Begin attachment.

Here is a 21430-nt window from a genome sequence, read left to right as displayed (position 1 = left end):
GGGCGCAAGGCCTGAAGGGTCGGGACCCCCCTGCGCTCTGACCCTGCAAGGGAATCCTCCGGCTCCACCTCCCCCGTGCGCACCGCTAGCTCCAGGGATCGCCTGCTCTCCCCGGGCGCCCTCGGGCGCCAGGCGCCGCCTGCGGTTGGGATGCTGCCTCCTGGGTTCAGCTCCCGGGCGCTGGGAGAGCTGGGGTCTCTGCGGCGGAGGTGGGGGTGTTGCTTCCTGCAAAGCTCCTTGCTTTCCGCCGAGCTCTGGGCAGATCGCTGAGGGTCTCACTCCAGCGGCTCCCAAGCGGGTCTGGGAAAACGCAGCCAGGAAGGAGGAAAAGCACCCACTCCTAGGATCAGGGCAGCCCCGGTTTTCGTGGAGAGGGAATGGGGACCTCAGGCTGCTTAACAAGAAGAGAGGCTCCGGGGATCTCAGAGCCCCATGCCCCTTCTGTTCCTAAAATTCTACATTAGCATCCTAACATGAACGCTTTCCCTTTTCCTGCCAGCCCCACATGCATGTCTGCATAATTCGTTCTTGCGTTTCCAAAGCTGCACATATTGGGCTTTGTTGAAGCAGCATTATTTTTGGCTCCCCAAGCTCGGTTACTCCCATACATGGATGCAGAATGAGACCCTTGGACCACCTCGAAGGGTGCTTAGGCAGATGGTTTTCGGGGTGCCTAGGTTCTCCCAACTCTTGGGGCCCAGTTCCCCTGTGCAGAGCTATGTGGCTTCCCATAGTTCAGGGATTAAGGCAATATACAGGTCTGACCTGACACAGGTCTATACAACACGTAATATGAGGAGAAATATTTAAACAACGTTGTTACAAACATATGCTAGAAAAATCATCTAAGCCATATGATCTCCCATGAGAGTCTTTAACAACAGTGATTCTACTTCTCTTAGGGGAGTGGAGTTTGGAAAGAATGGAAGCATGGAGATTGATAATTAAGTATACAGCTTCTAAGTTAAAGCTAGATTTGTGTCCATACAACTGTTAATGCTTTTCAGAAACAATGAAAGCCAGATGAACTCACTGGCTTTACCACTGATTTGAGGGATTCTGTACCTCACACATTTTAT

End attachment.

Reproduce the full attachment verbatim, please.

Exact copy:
Here is a 21430-nt window from a genome sequence, read left to right as displayed (position 1 = left end):
GGGCGCAAGGCCTGAAGGGTCGGGACCCCCCTGCGCTCTGACCCTGCAAGGGAATCCTCCGGCTCCACCTCCCCCGTGCGCACCGCTAGCTCCAGGGATCGCCTGCTCTCCCCGGGCGCCCTCGGGCGCCAGGCGCCGCCTGCGGTTGGGATGCTGCCTCCTGGGTTCAGCTCCCGGGCGCTGGGAGAGCTGGGGTCTCTGCGGCGGAGGTGGGGGTGTTGCTTCCTGCAAAGCTCCTTGCTTTCCGCCGAGCTCTGGGCAGATCGCTGAGGGTCTCACTCCAGCGGCTCCCAAGCGGGTCTGGGAAAACGCAGCCAGGAAGGAGGAAAAGCACCCACTCCTAGGATCAGGGCAGCCCCGGTTTTCGTGGAGAGGGAATGGGGACCTCAGGCTGCTTAACAAGAAGAGAGGCTCCGGGGATCTCAGAGCCCCATGCCCCTTCTGTTCCTAAAATTCTACATTAGCATCCTAACATGAACGCTTTCCCTTTTCCTGCCAGCCCCACATGCATGTCTGCATAATTCGTTCTTGCGTTTCCAAAGCTGCACATATTGGGCTTTGTTGAAGCAGCATTATTTTTGGCTCCCCAAGCTCGGTTACTCCCATACATGGATGCAGAATGAGACCCTTGGACCACCTCGAAGGGTGCTTAGGCAGATGGTTTTCGGGGTGCCTAGGTTCTCCCAACTCTTGGGGCCCAGTTCCCCTGTGCAGAGCTATGTGGCTTCCCATAGTTCAGGGATTAAGGCAATATACAGGTCTGACCTGACACAGGTCTATACAACACGTAATATGAGGAGAAATATTTAAACAACGTTGTTACAAACATATGCTAGAAAAATCATCTAAGCCATATGATCTCCCATGAGAGTCTTTAACAACAGTGATTCTACTTCTCTTAGGGGAGTGGAGTTTGGAAAGAATGGAAGCATGGAGATTGATAATTAAGTATACAGCTTCTAAGTTAAAGCTAGATTTGTGTCCATACAACTGTTAATGCTTTTCAGAAACAATGAAAGCCAGATGAACTCACTGGCTTTACCACTGATTTGAGGGATTCTGTACCTCACACATTTTAT